From Crop to Consumption

Making cheese & co. taste better

Researchers at the Technical University of Munich, the Leibniz-Institute for Food Systems Biology, and the University of Hohenheim have developed a new methodical approach.

It allows for the faster identification of flavour-giving protein fragments in foods such as cheese or yoghurt, thus optimising production processes.

The taste of fermented foods such as cheese, yoghurt, beer, yeast dough, or soy sauce is very popular with consumers worldwide. In addition to volatile aroma compounds, non-volatile substances also significantly contribute to their characteristic taste profile. Above all, these include fragments of long protein molecules that are produced, for example, during microbial or enzymatic conversion (fermentation) of milk or grain protein.

At present, however, it is still unclear which of the more than one thousand different protein fragments in fermented milk products are responsible for the flavour. One reason being that previously used analytical methods are very labour-intensive and time-consuming.

A team of scientists led by Professor Thomas Hofmann, Head of the Chair of Food Chemistry and Molecular Sensory Science at TUM, has developed a new analytical approach to address this problem. What makes the approach so innovative is that researchers combined existing methods of proteome research with methods of sensory research to efficiently and quickly identify the decisive flavour-giving protein fragments from the totality of all fragments. “We coined the term ‘sensoproteomics’ for this type of procedure,” said Andreas Dunkel from the Leibniz-Institute for Food Systems Biology, the lead researcher for the study.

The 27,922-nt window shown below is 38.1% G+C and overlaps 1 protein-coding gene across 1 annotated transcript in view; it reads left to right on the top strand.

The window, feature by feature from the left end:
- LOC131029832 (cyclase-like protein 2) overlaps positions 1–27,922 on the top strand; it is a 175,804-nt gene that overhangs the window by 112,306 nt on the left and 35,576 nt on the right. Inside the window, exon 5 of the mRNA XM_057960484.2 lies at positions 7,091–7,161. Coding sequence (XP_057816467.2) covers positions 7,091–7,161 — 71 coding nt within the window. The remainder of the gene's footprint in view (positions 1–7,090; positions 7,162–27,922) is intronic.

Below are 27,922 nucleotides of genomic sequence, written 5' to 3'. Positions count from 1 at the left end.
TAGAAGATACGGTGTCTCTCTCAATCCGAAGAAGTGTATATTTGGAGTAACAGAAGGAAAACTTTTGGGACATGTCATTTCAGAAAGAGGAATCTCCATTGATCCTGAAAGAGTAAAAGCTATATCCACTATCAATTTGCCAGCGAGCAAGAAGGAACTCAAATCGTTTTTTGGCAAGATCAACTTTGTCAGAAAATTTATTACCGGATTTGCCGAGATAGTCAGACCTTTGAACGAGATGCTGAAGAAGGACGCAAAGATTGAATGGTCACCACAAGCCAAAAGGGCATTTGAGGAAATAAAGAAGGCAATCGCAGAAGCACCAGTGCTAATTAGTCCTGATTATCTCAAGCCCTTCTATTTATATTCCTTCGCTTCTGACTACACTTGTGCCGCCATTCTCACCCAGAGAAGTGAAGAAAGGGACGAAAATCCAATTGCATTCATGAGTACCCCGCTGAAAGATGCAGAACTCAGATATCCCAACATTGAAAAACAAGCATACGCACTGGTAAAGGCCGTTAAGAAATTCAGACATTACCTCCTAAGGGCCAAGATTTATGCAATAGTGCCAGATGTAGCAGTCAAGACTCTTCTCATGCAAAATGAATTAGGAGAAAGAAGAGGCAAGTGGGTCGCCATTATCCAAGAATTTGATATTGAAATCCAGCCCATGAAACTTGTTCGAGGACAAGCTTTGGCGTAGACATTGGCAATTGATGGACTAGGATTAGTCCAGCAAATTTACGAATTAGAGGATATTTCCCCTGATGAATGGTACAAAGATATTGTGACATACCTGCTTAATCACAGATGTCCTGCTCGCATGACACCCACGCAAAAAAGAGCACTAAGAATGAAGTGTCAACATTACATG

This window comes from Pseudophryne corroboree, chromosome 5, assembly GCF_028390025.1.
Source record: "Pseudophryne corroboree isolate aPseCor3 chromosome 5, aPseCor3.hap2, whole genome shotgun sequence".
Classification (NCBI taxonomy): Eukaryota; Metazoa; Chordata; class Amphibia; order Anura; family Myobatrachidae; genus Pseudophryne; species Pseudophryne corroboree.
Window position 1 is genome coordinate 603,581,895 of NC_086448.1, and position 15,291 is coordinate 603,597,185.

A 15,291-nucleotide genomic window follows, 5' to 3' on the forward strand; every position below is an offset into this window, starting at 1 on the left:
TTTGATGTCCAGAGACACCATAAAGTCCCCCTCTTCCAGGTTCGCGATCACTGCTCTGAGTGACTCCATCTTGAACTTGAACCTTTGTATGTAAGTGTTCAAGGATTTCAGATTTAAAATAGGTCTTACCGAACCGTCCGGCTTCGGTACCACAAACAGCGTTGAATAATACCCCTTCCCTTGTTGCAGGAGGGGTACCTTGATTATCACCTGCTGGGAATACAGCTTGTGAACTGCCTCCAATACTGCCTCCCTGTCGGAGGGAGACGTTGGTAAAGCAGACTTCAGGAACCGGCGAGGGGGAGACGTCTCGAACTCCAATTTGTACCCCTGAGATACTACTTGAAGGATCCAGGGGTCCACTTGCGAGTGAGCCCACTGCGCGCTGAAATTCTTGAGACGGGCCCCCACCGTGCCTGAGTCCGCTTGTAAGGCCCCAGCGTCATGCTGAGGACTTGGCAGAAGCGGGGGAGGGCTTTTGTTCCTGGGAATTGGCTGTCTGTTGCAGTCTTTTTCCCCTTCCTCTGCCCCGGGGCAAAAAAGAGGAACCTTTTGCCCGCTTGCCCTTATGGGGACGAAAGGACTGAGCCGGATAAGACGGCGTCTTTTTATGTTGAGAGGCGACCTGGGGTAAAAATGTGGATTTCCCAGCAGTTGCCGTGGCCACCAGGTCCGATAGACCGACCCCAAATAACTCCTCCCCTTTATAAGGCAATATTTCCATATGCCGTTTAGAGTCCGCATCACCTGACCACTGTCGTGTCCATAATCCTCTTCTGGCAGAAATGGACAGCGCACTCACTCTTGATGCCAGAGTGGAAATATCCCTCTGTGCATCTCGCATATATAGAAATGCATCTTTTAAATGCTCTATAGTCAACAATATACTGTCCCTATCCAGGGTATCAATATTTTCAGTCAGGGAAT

The team of scientists tested the effectiveness of the newly developed procedure for the first time on two different varieties of cream cheese with different degrees of bitterness. The objective was to identify the specific protein fragments responsible for a bitter off-flavour in cheese that occurs under certain production conditions.

The researchers started their work with an extensive review of the literature. They concluded that a total of approx. 1,600 different protein fragments contained in dairy products could theoretically be responsible for the bitterness. Subsequent liquid chromatography-coupled mass spectrometer investigations assisted by in-silico methods reduced the number of potential protein fragments to 340. Finally, comparative spectrometric, sensory and quantitative analyses reduced the number of fragments responsible for the bitter cheese flavour to 17.

Prof. Hofmann, who is also the Director of the Leibniz-Institute for Food Systems Biology at TUM, is convinced that “The sensoproteomics approach we have developed will in the future contribute to the rapid and efficient identification of flavour-giving protein fragments in a wide range of foods using high-throughput methods — a significant help in optimising the taste of products.”